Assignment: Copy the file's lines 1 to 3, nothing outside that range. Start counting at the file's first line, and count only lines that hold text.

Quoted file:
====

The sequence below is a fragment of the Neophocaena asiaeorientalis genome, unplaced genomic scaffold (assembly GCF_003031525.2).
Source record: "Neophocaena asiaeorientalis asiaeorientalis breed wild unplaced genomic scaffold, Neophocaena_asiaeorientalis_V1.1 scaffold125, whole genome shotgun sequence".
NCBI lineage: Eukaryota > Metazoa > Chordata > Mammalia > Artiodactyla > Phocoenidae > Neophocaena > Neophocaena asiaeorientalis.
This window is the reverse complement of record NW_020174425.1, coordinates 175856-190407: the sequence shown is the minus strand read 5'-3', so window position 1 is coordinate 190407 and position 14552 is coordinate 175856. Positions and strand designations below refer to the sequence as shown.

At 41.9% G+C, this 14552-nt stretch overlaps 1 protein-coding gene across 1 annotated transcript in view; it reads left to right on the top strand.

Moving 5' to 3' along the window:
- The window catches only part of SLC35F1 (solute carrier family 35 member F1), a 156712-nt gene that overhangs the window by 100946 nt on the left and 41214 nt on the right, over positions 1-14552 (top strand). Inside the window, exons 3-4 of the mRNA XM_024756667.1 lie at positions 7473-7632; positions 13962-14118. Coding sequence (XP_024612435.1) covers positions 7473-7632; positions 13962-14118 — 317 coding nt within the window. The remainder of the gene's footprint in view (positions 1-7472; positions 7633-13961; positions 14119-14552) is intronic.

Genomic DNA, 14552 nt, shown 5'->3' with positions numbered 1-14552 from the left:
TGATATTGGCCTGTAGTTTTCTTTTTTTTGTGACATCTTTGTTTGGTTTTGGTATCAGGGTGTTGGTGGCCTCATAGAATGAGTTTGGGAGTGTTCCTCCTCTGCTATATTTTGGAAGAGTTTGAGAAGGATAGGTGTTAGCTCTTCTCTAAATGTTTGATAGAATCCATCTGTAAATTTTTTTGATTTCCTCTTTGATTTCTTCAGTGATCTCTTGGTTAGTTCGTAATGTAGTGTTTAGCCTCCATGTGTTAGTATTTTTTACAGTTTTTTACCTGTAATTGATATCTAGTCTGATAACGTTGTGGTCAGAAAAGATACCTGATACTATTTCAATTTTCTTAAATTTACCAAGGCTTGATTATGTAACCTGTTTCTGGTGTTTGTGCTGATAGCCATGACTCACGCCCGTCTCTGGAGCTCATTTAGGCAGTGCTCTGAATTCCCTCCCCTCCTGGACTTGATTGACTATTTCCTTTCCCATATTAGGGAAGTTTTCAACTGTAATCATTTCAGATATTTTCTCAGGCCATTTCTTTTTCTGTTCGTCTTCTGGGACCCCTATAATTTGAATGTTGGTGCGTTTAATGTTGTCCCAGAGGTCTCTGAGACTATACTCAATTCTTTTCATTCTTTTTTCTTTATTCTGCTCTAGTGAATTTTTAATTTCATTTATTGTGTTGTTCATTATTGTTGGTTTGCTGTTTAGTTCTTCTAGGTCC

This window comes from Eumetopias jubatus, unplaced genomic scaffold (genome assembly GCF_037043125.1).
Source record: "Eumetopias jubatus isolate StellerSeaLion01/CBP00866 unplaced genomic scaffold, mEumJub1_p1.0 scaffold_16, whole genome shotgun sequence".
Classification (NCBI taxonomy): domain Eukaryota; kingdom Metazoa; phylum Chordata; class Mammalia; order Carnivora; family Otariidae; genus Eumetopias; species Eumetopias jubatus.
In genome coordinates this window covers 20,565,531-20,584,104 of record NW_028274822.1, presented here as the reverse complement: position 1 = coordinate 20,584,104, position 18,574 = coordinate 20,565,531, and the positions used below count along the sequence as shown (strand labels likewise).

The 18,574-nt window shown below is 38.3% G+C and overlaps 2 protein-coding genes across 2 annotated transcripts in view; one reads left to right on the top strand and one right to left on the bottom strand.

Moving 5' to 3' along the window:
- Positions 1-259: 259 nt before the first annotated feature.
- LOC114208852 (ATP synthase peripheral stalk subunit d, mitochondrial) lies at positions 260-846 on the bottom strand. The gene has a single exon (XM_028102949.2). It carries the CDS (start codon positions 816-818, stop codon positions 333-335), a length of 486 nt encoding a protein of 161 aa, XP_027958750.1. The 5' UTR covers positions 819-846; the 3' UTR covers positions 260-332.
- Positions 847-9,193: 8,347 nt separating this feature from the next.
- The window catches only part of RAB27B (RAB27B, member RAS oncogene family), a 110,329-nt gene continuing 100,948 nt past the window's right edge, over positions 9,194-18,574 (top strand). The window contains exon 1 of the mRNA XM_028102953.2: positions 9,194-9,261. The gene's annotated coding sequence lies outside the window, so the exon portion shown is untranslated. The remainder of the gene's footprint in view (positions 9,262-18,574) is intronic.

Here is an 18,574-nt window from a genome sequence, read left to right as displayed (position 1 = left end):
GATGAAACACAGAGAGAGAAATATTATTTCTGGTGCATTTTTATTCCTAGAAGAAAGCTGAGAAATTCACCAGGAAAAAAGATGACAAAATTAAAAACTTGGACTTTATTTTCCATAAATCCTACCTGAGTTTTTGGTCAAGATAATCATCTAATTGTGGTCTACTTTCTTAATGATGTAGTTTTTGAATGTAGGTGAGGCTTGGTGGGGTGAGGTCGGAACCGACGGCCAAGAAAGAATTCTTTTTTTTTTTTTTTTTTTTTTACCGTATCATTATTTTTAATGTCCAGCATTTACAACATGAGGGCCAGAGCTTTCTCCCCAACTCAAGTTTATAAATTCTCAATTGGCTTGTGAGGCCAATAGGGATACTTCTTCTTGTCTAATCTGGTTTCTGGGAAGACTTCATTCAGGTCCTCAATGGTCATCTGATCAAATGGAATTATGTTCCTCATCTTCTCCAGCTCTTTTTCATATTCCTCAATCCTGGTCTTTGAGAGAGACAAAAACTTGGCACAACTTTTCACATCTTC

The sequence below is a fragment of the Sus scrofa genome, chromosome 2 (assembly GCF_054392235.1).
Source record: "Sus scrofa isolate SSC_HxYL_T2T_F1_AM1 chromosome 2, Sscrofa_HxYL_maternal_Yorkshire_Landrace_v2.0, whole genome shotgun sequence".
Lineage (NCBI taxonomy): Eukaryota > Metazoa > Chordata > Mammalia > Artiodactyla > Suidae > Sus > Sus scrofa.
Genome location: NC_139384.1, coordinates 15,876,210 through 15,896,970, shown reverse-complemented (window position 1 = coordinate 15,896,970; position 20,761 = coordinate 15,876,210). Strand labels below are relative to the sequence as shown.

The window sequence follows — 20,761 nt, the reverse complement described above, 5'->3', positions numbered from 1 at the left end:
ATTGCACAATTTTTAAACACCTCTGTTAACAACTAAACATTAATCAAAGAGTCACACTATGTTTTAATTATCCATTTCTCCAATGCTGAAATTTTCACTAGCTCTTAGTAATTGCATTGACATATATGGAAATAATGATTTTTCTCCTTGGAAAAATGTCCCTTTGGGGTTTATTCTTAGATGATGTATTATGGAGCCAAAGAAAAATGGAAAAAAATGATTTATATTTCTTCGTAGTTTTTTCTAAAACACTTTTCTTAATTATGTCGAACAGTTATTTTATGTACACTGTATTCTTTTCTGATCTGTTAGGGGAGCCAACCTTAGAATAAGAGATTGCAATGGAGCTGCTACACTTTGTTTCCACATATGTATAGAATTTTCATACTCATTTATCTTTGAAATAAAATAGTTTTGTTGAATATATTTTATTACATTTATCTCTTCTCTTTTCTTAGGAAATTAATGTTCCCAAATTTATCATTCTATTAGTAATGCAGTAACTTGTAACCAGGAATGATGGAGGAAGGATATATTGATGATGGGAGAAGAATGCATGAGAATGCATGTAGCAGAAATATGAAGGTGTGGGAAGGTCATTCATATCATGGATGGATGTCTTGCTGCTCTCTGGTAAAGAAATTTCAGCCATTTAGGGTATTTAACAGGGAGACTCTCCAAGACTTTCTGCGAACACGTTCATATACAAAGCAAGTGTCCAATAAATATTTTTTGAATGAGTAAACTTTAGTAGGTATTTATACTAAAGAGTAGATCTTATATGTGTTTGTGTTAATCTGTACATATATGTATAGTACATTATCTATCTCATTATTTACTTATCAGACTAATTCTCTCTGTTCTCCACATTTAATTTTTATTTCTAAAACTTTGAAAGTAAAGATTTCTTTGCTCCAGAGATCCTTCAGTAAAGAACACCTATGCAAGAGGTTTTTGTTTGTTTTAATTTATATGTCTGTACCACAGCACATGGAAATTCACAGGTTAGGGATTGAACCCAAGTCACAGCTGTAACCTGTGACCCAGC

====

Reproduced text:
The sequence below is a fragment of the Neophocaena asiaeorientalis genome, unplaced genomic scaffold (assembly GCF_003031525.2).
Source record: "Neophocaena asiaeorientalis asiaeorientalis breed wild unplaced genomic scaffold, Neophocaena_asiaeorientalis_V1.1 scaffold125, whole genome shotgun sequence".
NCBI lineage: Eukaryota > Metazoa > Chordata > Mammalia > Artiodactyla > Phocoenidae > Neophocaena > Neophocaena asiaeorientalis.